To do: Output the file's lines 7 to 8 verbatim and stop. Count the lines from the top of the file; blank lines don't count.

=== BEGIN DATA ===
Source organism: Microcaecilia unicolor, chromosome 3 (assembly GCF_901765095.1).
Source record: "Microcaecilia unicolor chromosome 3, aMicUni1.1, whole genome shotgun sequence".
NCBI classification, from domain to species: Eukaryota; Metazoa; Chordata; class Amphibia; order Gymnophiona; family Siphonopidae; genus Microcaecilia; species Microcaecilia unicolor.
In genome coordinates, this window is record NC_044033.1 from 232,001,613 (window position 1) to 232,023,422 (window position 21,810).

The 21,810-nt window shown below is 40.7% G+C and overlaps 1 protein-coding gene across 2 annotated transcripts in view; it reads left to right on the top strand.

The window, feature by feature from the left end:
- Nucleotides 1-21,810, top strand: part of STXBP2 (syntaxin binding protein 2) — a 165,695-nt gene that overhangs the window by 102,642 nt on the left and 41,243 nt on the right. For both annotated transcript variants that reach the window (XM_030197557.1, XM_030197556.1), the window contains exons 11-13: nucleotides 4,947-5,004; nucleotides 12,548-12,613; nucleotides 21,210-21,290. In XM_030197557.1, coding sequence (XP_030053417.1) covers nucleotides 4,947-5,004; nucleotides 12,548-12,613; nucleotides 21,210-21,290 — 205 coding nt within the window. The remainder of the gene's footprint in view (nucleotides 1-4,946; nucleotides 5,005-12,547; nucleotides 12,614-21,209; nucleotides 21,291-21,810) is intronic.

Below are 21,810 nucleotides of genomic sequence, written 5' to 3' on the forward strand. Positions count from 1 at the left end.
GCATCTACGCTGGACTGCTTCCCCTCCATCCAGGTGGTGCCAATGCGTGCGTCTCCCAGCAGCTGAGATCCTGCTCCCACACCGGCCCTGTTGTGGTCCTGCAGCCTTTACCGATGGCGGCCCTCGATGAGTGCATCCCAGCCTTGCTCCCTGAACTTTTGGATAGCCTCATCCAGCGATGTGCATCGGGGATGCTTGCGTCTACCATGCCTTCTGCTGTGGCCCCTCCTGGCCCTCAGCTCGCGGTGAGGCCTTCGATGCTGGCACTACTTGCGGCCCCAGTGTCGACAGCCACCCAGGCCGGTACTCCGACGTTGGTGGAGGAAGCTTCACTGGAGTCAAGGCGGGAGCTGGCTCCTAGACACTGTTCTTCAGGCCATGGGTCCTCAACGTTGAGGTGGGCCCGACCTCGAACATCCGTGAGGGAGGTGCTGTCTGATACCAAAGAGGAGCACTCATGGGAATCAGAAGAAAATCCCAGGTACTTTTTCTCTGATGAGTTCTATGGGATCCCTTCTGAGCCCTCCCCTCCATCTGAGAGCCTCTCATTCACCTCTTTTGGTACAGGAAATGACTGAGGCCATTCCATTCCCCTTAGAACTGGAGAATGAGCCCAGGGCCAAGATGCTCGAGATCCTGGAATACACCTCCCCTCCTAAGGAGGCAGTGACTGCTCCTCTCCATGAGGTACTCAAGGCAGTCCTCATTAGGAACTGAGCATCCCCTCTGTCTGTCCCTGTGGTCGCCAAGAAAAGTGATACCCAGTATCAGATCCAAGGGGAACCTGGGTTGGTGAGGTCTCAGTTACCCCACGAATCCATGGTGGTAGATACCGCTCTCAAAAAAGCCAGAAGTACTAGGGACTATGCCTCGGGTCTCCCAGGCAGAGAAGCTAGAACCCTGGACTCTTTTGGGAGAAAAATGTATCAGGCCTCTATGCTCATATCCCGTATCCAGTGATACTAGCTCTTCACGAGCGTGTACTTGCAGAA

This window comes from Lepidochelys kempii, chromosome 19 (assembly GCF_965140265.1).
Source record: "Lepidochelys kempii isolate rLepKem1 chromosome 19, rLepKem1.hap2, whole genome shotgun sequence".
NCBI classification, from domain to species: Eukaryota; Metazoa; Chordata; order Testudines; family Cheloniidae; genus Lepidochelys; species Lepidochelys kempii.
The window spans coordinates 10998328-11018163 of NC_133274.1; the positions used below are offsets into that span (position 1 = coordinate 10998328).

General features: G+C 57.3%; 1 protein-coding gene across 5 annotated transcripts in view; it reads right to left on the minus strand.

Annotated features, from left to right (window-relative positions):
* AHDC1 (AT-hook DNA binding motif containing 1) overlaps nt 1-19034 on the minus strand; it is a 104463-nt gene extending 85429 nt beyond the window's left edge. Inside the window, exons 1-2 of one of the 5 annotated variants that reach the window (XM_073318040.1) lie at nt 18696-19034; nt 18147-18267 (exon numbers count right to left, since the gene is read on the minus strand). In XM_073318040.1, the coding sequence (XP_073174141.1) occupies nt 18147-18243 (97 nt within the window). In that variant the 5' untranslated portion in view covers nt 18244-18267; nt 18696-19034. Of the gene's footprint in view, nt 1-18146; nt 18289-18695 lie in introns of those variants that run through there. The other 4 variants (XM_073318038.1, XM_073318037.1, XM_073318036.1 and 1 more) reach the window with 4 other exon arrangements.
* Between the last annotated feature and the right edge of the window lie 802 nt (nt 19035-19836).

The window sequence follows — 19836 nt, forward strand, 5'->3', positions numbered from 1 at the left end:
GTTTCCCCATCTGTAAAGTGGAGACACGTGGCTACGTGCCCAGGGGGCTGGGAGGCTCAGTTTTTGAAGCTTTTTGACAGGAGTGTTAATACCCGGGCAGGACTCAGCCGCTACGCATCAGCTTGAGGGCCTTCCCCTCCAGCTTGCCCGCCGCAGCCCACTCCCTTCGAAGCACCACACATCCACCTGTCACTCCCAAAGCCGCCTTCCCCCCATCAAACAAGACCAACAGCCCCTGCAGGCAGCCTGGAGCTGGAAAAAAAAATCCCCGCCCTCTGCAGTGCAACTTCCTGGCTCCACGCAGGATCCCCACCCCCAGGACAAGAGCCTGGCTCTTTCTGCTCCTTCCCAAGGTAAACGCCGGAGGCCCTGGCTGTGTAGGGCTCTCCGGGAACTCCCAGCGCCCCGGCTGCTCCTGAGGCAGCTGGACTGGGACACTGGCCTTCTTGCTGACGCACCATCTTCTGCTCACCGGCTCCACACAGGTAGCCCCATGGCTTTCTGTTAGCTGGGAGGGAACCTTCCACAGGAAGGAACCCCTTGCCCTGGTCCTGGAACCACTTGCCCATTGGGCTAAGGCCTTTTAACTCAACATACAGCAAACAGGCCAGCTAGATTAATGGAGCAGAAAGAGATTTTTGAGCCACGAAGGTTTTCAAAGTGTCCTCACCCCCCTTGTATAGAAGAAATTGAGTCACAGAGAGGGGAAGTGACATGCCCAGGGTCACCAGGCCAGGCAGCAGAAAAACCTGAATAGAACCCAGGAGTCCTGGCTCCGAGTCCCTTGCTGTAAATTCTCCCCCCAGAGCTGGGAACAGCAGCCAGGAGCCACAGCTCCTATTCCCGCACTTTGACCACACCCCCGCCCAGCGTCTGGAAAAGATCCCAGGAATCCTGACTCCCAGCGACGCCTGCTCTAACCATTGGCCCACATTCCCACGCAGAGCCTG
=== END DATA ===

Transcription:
- Nucleotides 1-21,810, top strand: part of STXBP2 (syntaxin binding protein 2) — a 165,695-nt gene that overhangs the window by 102,642 nt on the left and 41,243 nt on the right. For both annotated transcript variants that reach the window (XM_030197557.1, XM_030197556.1), the window contains exons 11-13: nucleotides 4,947-5,004; nucleotides 12,548-12,613; nucleotides 21,210-21,290. In XM_030197557.1, coding sequence (XP_030053417.1) covers nucleotides 4,947-5,004; nucleotides 12,548-12,613; nucleotides 21,210-21,290 — 205 coding nt within the window. The remainder of the gene's footprint in view (nucleotides 1-4,946; nucleotides 5,005-12,547; nucleotides 12,614-21,209; nucleotides 21,291-21,810) is intronic.

Below are 21,810 nucleotides of genomic sequence, written 5' to 3' on the forward strand. Positions count from 1 at the left end.